Windows 10 on MacBook Air (Late 2010)

Windows Boot

I’m always up for a frustrating challenge that involves banging my head relentlessly against a wall until one side gives in. That’s why I love my MacBook Air. Boot Camp doesn’t officially support Windows 10 right now, and my MacBook Air is too old to support booting from USB. At least that’s what Apple wanted me to believe.

The following is the tedious process I went through to “trick” my MacBook Air (3,2 / Late 2010) into letting me “burn” a Windows 10 ISO file onto a removable USB in order to put Windows 10 on my MacBook. A bit of intuitive tinkering with this process should allow you to get this to work for most models.

  1. Back your stuff up and grab a Windows 10 ISO here.
  2. Create the Windows installer. This gets fun, as you have to do some “sneaky beaver” stuff to trick your MacBook into thinking it’s much younger than it is.
    1. First, click the Apple logo in the top left -> About this Mac -> System Report. Look for something called “Boot Rom Version.” Mine was MBA31.0061.B07, yours should be something similar with the first 3 letters being a prefix for your computer model.
    2. Modify Boot Camp app – Warning, you could nuke Boot Camp here. Open up terminal and run the following command;
      sudo nano /Applications/Utilities/Boot\ Camp\

      There are 2-3 modifications you need to make here.

      1. Add the “Boot Rom Version” under the header “DARequiredRomVersion” .. be sure to follow their tag formats.
      2. Find where it says “PreUSBBootSupportedModels.” Remove “Pre” from this string and then make sure your Mac model is there. This can be found in System Report from earlier next to Model Identifier. Mine was MacBookAir3,2 for example.
      3. (Might not be necessary) Check under “Win7OnlyModels” to make sure your Model Identifier is not listed. For some reason, Apple locks certain models from being able to install newer versions of Windows, simply removing your model from this list gets around this.
    3. Since you’ve modified the application, it will need to be resigned. This can be done by running the following;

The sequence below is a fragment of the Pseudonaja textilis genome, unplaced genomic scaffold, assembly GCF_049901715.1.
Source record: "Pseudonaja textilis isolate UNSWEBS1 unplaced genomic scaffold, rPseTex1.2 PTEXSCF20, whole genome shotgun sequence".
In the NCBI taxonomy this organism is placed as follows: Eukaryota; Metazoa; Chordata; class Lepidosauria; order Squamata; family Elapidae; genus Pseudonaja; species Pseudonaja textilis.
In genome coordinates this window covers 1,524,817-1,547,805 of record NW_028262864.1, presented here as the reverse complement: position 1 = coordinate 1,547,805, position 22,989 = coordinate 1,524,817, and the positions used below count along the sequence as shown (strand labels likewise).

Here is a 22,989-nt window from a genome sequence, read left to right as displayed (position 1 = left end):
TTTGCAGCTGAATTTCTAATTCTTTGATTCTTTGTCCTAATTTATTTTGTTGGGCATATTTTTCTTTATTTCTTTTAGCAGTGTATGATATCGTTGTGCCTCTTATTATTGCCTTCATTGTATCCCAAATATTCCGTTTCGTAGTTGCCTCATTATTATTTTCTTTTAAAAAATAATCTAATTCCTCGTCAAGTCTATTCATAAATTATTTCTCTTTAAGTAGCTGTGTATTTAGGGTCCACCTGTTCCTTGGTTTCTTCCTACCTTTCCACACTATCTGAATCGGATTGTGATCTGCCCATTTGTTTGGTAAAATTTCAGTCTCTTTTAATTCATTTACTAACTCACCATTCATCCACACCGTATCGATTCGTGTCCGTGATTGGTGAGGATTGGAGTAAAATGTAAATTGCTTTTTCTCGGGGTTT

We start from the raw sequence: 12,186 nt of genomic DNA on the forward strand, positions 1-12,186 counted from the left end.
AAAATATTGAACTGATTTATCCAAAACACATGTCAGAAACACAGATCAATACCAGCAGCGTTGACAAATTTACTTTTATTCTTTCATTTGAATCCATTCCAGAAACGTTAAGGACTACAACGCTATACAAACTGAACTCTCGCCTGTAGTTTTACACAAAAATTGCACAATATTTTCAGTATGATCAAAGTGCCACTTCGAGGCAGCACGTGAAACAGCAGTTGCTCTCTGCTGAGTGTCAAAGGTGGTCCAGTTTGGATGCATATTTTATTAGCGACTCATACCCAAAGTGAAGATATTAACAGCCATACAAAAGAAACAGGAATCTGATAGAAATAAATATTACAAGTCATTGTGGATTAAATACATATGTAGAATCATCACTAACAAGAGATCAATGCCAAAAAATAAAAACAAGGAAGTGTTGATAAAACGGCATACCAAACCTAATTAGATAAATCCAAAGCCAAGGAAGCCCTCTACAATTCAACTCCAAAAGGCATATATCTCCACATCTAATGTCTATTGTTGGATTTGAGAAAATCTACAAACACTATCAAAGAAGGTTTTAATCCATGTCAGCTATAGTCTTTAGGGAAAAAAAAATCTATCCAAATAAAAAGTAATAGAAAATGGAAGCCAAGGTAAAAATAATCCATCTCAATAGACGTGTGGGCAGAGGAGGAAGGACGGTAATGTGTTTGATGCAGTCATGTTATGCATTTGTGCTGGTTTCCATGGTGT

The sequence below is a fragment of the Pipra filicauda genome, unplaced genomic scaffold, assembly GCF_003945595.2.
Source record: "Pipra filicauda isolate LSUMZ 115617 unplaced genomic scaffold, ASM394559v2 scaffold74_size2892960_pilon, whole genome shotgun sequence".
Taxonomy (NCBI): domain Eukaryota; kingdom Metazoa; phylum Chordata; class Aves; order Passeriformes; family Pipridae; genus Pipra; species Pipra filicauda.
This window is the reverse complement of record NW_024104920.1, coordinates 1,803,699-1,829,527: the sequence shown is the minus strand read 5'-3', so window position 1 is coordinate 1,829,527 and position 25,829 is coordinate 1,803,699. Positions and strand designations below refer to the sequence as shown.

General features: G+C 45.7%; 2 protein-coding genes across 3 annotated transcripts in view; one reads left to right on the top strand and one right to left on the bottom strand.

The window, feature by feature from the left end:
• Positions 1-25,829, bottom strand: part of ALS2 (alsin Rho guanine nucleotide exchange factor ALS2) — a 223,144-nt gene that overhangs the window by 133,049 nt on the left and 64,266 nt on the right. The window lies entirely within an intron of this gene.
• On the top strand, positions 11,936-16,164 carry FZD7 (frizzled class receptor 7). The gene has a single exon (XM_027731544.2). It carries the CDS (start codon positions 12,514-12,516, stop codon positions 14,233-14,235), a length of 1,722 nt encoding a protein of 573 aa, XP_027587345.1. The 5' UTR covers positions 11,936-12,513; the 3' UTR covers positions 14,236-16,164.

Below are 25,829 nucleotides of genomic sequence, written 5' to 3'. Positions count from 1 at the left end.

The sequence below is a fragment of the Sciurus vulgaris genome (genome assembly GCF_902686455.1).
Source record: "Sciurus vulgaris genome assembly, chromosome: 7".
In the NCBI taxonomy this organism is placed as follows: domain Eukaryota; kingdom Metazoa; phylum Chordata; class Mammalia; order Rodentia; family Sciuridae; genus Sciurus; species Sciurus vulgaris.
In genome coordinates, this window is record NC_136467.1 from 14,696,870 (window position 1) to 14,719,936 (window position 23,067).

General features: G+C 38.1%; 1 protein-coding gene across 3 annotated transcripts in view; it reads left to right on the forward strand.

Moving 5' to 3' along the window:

sudo codesign -fs - /Applications/Utilities/Boot\ Camp\

      (You might be prompted to install some additional tools if they don’t exist already, go ahead and install them.)

    4. Now, relaunch Boot Camp Assistant and you should now be able to create an install disk on your removable USB with your Windows 10 ISO file. Select “Create Windows 7 or later install disk” and “Download the latest Windows support software from Apple,” while leaving the third option unchecked. The next part will take some time.
  3. After your install disk is created through bootcamp, restart your computer and press + hold the option key as soon as you hear the Mac chime. Release when you get to the boot menu, where you should see a USB drive named EFI. This is your Windows installation drive. Select it.
    Boot Menu OS X
  4. Now we need to manually create a partition to install Windows 10 on. When you get to the setup menu with the option “Install Now,” open up a command prompt by pressing Shift + F10. Now, enter the following sequence of commands.
    select disk 0
    convert gpt
    create partition efi size=200
    format fs=fat32
    create partition msr size=128
    // Decide how large you want your partition to be.
    // 102400 == ~100 GB
    create partition primary size=102400
    format fs=ntfs quick label=Windows

    Now that the necessary partitions for Windows are created, close command prompt and follow the installation guide. When prompted, select your “Windows” partition as the drive to install Windows on.

  5. Now, your computer should boot straight into your fresh copy of Windows 10. When you need to use OS X, just hold the option key when you hear the Mac chime on startup and select your Mac HDD. If you want to change the default startup disk back to Mac and have Windows be secondary, follow these instructions.